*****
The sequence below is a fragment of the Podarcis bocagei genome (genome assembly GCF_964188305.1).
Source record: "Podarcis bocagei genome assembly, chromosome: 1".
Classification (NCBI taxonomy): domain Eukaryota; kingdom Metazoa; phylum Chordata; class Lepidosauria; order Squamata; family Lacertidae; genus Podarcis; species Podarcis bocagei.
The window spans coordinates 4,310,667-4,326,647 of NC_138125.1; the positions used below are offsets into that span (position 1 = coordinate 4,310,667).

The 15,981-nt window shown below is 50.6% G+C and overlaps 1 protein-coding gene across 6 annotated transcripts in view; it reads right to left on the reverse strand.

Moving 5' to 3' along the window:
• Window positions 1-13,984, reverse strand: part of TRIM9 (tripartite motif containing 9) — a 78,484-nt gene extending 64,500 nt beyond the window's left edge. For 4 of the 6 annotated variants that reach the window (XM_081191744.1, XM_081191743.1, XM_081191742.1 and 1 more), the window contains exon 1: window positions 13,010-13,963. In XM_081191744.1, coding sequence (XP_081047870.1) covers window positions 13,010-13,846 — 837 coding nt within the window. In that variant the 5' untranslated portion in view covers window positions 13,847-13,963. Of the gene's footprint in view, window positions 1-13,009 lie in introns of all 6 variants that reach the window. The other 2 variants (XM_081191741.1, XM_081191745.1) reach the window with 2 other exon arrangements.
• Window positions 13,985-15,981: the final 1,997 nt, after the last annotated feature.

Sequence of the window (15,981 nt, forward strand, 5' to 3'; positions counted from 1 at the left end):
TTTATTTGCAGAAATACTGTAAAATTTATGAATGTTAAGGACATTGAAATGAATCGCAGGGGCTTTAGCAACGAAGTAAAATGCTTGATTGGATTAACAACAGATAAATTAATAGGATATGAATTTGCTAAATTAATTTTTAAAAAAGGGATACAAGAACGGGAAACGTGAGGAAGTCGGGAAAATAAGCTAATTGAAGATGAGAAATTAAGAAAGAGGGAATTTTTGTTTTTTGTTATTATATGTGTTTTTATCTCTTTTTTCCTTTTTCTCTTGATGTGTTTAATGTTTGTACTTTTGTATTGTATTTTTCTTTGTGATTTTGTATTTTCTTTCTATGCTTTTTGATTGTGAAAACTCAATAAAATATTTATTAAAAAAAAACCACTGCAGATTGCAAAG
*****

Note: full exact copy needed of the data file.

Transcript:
The sequence below is a fragment of the Podarcis bocagei genome (genome assembly GCF_964188305.1).
Source record: "Podarcis bocagei genome assembly, chromosome: 1".
Classification (NCBI taxonomy): domain Eukaryota; kingdom Metazoa; phylum Chordata; class Lepidosauria; order Squamata; family Lacertidae; genus Podarcis; species Podarcis bocagei.
The window spans coordinates 4,310,667-4,326,647 of NC_138125.1; the positions used below are offsets into that span (position 1 = coordinate 4,310,667).

The 15,981-nt window shown below is 50.6% G+C and overlaps 1 protein-coding gene across 6 annotated transcripts in view; it reads right to left on the reverse strand.

Moving 5' to 3' along the window:
• Window positions 1-13,984, reverse strand: part of TRIM9 (tripartite motif containing 9) — a 78,484-nt gene extending 64,500 nt beyond the window's left edge. For 4 of the 6 annotated variants that reach the window (XM_081191744.1, XM_081191743.1, XM_081191742.1 and 1 more), the window contains exon 1: window positions 13,010-13,963. In XM_081191744.1, coding sequence (XP_081047870.1) covers window positions 13,010-13,846 — 837 coding nt within the window. In that variant the 5' untranslated portion in view covers window positions 13,847-13,963. Of the gene's footprint in view, window positions 1-13,009 lie in introns of all 6 variants that reach the window. The other 2 variants (XM_081191741.1, XM_081191745.1) reach the window with 2 other exon arrangements.
• Window positions 13,985-15,981: the final 1,997 nt, after the last annotated feature.

Sequence of the window (15,981 nt, forward strand, 5' to 3'; positions counted from 1 at the left end):
TTTATTTGCAGAAATACTGTAAAATTTATGAATGTTAAGGACATTGAAATGAATCGCAGGGGCTTTAGCAACGAAGTAAAATGCTTGATTGGATTAACAACAGATAAATTAATAGGATATGAATTTGCTAAATTAATTTTTAAAAAAGGGATACAAGAACGGGAAACGTGAGGAAGTCGGGAAAATAAGCTAATTGAAGATGAGAAATTAAGAAAGAGGGAATTTTTGTTTTTTGTTATTATATGTGTTTTTATCTCTTTTTTCCTTTTTCTCTTGATGTGTTTAATGTTTGTACTTTTGTATTGTATTTTTCTTTGTGATTTTGTATTTTCTTTCTATGCTTTTTGATTGTGAAAACTCAATAAAATATTTATTAAAAAAAAACCACTGCAGATTGCAAAG